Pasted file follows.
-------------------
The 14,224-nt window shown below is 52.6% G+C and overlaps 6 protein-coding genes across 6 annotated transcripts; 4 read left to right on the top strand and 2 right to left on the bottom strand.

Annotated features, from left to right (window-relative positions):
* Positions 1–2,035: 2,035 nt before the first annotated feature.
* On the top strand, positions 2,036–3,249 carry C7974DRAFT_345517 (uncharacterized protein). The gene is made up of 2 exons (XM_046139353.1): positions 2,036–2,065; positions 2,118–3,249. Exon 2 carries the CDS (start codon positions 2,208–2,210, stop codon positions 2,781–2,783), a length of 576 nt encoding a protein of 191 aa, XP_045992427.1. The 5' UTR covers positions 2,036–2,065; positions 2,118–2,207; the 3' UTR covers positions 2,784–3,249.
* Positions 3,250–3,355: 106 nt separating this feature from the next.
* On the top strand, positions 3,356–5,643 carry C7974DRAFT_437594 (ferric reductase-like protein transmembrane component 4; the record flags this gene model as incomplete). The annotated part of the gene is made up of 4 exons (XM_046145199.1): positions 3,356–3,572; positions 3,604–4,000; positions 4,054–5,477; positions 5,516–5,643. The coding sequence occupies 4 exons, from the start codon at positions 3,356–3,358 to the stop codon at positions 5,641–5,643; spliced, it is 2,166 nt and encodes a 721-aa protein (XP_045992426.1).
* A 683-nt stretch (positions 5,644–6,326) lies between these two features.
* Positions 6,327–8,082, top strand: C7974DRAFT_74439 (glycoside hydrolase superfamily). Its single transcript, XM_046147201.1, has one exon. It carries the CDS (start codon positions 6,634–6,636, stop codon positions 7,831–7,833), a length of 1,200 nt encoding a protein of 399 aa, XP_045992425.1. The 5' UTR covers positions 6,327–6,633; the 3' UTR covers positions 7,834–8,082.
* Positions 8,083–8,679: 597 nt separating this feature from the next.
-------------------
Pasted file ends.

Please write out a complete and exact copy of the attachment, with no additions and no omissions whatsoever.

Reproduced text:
The 14,224-nt window shown below is 52.6% G+C and overlaps 6 protein-coding genes across 6 annotated transcripts; 4 read left to right on the top strand and 2 right to left on the bottom strand.

Annotated features, from left to right (window-relative positions):
* Positions 1–2,035: 2,035 nt before the first annotated feature.
* On the top strand, positions 2,036–3,249 carry C7974DRAFT_345517 (uncharacterized protein). The gene is made up of 2 exons (XM_046139353.1): positions 2,036–2,065; positions 2,118–3,249. Exon 2 carries the CDS (start codon positions 2,208–2,210, stop codon positions 2,781–2,783), a length of 576 nt encoding a protein of 191 aa, XP_045992427.1. The 5' UTR covers positions 2,036–2,065; positions 2,118–2,207; the 3' UTR covers positions 2,784–3,249.
* Positions 3,250–3,355: 106 nt separating this feature from the next.
* On the top strand, positions 3,356–5,643 carry C7974DRAFT_437594 (ferric reductase-like protein transmembrane component 4; the record flags this gene model as incomplete). The annotated part of the gene is made up of 4 exons (XM_046145199.1): positions 3,356–3,572; positions 3,604–4,000; positions 4,054–5,477; positions 5,516–5,643. The coding sequence occupies 4 exons, from the start codon at positions 3,356–3,358 to the stop codon at positions 5,641–5,643; spliced, it is 2,166 nt and encodes a 721-aa protein (XP_045992426.1).
* A 683-nt stretch (positions 5,644–6,326) lies between these two features.
* Positions 6,327–8,082, top strand: C7974DRAFT_74439 (glycoside hydrolase superfamily). Its single transcript, XM_046147201.1, has one exon. It carries the CDS (start codon positions 6,634–6,636, stop codon positions 7,831–7,833), a length of 1,200 nt encoding a protein of 399 aa, XP_045992425.1. The 5' UTR covers positions 6,327–6,633; the 3' UTR covers positions 7,834–8,082.
* Positions 8,083–8,679: 597 nt separating this feature from the next.